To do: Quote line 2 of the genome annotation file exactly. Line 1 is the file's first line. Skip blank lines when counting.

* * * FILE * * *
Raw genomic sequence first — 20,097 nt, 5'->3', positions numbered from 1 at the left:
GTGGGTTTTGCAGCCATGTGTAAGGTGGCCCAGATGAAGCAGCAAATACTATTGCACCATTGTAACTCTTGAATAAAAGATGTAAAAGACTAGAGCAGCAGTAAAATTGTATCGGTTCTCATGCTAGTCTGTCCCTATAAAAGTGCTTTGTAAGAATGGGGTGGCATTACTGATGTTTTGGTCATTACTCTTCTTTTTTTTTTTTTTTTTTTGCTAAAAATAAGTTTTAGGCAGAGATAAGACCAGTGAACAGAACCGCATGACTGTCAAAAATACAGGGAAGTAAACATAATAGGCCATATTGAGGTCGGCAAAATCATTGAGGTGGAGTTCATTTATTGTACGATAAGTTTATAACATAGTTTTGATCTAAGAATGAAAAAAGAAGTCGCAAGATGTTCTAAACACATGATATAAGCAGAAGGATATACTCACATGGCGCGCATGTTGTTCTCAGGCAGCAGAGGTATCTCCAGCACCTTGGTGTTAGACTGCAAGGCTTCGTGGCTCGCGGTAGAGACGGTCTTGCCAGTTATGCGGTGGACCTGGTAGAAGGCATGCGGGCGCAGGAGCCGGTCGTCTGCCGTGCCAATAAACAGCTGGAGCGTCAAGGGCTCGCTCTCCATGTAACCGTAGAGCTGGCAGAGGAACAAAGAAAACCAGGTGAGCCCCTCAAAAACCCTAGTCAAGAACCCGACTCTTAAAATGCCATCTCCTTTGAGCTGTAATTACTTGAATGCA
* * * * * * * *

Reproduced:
GTGGGTTTTGCAGCCATGTGTAAGGTGGCCCAGATGAAGCAGCAAATACTATTGCACCATTGTAACTCTTGAATAAAAGATGTAAAAGACTAGAGCAGCAGTAAAATTGTATCGGTTCTCATGCTAGTCTGTCCCTATAAAAGTGCTTTGTAAGAATGGGGTGGCATTACTGATGTTTTGGTCATTACTCTTCTTTTTTTTTTTTTTTTTTTGCTAAAAATAAGTTTTAGGCAGAGATAAGACCAGTGAACAGAACCGCATGACTGTCAAAAATACAGGGAAGTAAACATAATAGGCCATATTGAGGTCGGCAAAATCATTGAGGTGGAGTTCATTTATTGTACGATAAGTTTATAACATAGTTTTGATCTAAGAATGAAAAAAGAAGTCGCAAGATGTTCTAAACACATGATATAAGCAGAAGGATATACTCACATGGCGCGCATGTTGTTCTCAGGCAGCAGAGGTATCTCCAGCACCTTGGTGTTAGACTGCAAGGCTTCGTGGCTCGCGGTAGAGACGGTCTTGCCAGTTATGCGGTGGACCTGGTAGAAGGCATGCGGGCGCAGGAGCCGGTCGTCTGCCGTGCCAATAAACAGCTGGAGCGTCAAGGGCTCGCTCTCCATGTAACCGTAGAGCTGGCAGAGGAACAAAGAAAACCAGGTGAGCCCCTCAAAAACCCTAGTCAAGAACCCGACTCTTAAAATGCCATCTCCTTTGAGCTGTAATTACTTGAATGCA